The domestic events of Wilson’s life in the last thirty years of it may be briefly told. He oscillated between Edinburgh and Elleray, with excursions and summer residences elsewhere, a sea trip on board the Experimental Squadron in the Channel during the summer of 1832, and a few other unimportant diversions. The death of his wife in 1837 was an exceedingly severe blow to him, especially as it followed within three years that of his friend Blackwood. For many years after, his literary work was intermittent, and, with some exceptions, not up to the level of his earlier years. Late in 1850 his health showed definite signs of breaking up; and in the next year he resigned his professorship, and a Civil List pension of £300 a year was conferred on him. He died at Edinburgh on the 3rd of April 1854.
Only a very small part of Wilson's extensive work was published in a collected and generally accessible form during his lifetime, the chief and almost sole exceptions being the two volumes of poems referred to, the Lights and Shadows of Scottish Life, and the Recreations of Christopher North (1842), a selection from his magazine articles. These volumes, with a selected edition of the Noctes Ambrosianae in four volumes, and of further essays, critical and imaginative, also in four volumes, were collected and reissued uniformly after his death by his son-in-law, Professor J. F. Ferrier. The collection is very far from exhaustive; and, though it undoubtedly contains most of his best work and comparatively little that is not good, it has been complained, with some justice, that the characteristic, if rather immature, productions of his first eight years on Blackwood are almost entirely omitted, that the Noctes are given but in part, if in their best part, and that at least three long, important and interesting series of papers, less desultory than is his wont, on “Spenser,” on “British Critics” and the set called “Dies Boreales,” have been left out altogether. Wilson's characteristics are, however, uniform enough, and the standard edition exhibits them sufficiently, if not exhaustively. His poems may be dismissed at once as little more than interesting. They would probably not have been written at all if he had not been a young man in the time of the full flood of the Lake school influence. His prose tales have in some estimates stood higher, but will hardly survive the tests of universal criticism. It is as an essayist and critic of the most abounding geniality, if not genius, of great acuteness, of extraordinary eloquence and of a fervid and manifold sympathy, in which he has hardly an equal, that Christopher North will live. His defects lay in the directions of measure and of taste properly so called, that is to say, of the modification of capricious likes and dislikes by reason and principle. He is constantly exaggerated, boisterous, wanting in refinement. But these are the almost necessary defects of his qualities of enthusiasm, eloquence and generous feeling. The well-known adaptation of phrase in which he did not recant but made up for numerous earlier attacks on Leigh Hunt, “the Animosities are mortal, but the Humanities live for ever,” shows him as a writer at his very best, but not without a little characteristic touch of grandiosity and emphasis. As a literary critic, as a sportsman, as a lover of nature and as a convivial humorist, he is not to be shown at equal advantage in miniature; but almost any volume of his miscellaneous works will exhibit him at full length in one of these capacities, if not in all.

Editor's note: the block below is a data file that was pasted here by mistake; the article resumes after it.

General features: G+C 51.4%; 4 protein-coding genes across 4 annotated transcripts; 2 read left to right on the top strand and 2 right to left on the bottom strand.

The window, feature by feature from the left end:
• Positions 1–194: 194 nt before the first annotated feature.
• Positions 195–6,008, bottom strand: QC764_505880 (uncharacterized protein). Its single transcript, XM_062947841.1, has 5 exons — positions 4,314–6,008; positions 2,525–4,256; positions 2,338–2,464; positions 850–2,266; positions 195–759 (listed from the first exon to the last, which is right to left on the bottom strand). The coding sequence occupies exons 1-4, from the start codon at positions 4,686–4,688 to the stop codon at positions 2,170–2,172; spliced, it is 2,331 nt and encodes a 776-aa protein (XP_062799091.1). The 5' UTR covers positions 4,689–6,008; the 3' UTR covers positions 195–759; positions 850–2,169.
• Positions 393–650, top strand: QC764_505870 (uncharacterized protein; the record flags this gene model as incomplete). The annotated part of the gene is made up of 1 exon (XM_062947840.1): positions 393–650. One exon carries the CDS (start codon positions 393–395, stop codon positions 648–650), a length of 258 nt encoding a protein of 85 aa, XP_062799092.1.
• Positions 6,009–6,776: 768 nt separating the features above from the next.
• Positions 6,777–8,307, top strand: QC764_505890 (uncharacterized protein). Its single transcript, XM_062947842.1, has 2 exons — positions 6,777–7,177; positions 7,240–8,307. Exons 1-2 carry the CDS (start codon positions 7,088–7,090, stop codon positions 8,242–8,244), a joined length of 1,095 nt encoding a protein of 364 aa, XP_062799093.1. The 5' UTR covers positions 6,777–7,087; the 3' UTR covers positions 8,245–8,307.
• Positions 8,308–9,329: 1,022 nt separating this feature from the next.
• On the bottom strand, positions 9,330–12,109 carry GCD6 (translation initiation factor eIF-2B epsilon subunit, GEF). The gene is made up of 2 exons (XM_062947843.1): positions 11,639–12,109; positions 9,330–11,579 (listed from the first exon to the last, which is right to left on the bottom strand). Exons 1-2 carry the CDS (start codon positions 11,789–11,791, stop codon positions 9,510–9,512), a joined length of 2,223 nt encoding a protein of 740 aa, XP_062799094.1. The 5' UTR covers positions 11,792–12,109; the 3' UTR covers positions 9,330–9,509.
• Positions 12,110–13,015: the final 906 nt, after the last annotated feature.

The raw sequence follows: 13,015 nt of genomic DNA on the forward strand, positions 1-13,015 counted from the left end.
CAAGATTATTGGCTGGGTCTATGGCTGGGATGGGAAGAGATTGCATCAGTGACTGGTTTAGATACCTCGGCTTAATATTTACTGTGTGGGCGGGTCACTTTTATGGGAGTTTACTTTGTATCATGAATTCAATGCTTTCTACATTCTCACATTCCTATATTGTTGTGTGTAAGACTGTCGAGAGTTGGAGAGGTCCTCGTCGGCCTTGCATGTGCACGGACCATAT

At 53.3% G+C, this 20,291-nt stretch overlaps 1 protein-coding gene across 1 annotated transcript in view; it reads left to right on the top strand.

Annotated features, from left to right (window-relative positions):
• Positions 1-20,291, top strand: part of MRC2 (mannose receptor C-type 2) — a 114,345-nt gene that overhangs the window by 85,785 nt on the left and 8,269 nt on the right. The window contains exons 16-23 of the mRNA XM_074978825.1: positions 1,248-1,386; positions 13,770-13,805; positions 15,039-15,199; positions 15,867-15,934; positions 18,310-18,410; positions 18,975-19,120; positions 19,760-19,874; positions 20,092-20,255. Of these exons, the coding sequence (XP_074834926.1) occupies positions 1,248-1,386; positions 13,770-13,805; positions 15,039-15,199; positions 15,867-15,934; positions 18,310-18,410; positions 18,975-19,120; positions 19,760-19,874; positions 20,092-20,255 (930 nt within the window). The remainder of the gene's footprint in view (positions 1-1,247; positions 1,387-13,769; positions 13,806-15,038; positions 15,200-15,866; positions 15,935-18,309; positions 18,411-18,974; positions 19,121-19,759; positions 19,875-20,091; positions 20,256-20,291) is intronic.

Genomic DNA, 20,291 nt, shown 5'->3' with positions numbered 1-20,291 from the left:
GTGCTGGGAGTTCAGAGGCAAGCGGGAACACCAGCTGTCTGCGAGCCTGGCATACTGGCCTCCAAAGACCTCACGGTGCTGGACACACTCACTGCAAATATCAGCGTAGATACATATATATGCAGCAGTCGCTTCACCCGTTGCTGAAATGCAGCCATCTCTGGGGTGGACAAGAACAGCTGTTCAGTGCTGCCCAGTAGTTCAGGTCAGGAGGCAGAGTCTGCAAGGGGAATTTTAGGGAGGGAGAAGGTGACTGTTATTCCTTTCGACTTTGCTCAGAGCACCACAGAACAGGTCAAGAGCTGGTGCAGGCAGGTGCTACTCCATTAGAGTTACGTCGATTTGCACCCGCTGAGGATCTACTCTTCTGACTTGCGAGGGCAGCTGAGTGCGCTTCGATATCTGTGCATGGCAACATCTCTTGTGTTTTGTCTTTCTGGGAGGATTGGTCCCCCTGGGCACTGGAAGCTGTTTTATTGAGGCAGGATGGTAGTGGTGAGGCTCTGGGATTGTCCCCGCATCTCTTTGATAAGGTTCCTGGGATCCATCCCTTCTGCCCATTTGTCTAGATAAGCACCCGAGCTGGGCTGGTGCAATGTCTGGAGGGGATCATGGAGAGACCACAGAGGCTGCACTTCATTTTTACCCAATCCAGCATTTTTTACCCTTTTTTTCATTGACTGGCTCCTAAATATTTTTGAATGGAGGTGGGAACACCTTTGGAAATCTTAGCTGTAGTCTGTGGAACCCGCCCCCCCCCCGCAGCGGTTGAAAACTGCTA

See Christopher North, by Mrs Mary Gordon, his daughter (1862); and Mrs Oliphant, Annals of a Publishing House; William Blackwood and his Sons (1897).
- His youngest brother was James Wilson “of Woodville” (1795–1856), the zoologist. He purchased, on behalf of Edinburgh University, in Paris, the Dufresne collection of birds, and arranged them on his return to Scotland. He contributed to Blackwood’s Magazine and to the North British Quarterly Review, and wrote many of the articles on natural history in the seventh edition of the Encyclopaedia Britannica.